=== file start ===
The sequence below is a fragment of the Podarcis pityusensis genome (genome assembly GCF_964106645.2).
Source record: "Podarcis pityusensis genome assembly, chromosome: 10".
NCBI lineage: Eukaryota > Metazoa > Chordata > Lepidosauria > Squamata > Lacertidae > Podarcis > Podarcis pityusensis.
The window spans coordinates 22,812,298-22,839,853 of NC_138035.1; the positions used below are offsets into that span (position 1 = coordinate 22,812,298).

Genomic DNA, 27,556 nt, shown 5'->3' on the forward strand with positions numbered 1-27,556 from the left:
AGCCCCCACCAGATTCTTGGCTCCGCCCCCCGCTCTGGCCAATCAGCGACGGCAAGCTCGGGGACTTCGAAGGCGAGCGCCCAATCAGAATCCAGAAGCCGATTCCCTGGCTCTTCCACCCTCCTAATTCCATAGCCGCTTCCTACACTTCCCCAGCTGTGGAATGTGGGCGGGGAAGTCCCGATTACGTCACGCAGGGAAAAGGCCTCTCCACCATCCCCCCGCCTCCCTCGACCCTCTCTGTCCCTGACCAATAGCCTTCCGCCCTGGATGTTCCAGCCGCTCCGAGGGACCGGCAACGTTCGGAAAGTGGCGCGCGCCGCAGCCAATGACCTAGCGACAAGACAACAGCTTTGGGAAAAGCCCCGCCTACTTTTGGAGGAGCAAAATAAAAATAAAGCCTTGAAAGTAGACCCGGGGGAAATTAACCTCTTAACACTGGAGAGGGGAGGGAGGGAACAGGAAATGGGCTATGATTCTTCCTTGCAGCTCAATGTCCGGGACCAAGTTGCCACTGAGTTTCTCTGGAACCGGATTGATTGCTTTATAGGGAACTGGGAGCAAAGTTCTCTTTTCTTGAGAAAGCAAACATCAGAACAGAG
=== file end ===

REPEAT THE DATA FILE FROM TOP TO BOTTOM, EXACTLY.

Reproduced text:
The sequence below is a fragment of the Podarcis pityusensis genome (genome assembly GCF_964106645.2).
Source record: "Podarcis pityusensis genome assembly, chromosome: 10".
NCBI lineage: Eukaryota > Metazoa > Chordata > Lepidosauria > Squamata > Lacertidae > Podarcis > Podarcis pityusensis.
The window spans coordinates 22,812,298-22,839,853 of NC_138035.1; the positions used below are offsets into that span (position 1 = coordinate 22,812,298).

Genomic DNA, 27,556 nt, shown 5'->3' on the forward strand with positions numbered 1-27,556 from the left:
AGCCCCCACCAGATTCTTGGCTCCGCCCCCCGCTCTGGCCAATCAGCGACGGCAAGCTCGGGGACTTCGAAGGCGAGCGCCCAATCAGAATCCAGAAGCCGATTCCCTGGCTCTTCCACCCTCCTAATTCCATAGCCGCTTCCTACACTTCCCCAGCTGTGGAATGTGGGCGGGGAAGTCCCGATTACGTCACGCAGGGAAAAGGCCTCTCCACCATCCCCCCGCCTCCCTCGACCCTCTCTGTCCCTGACCAATAGCCTTCCGCCCTGGATGTTCCAGCCGCTCCGAGGGACCGGCAACGTTCGGAAAGTGGCGCGCGCCGCAGCCAATGACCTAGCGACAAGACAACAGCTTTGGGAAAAGCCCCGCCTACTTTTGGAGGAGCAAAATAAAAATAAAGCCTTGAAAGTAGACCCGGGGGAAATTAACCTCTTAACACTGGAGAGGGGAGGGAGGGAACAGGAAATGGGCTATGATTCTTCCTTGCAGCTCAATGTCCGGGACCAAGTTGCCACTGAGTTTCTCTGGAACCGGATTGATTGCTTTATAGGGAACTGGGAGCAAAGTTCTCTTTTCTTGAGAAAGCAAACATCAGAACAGAG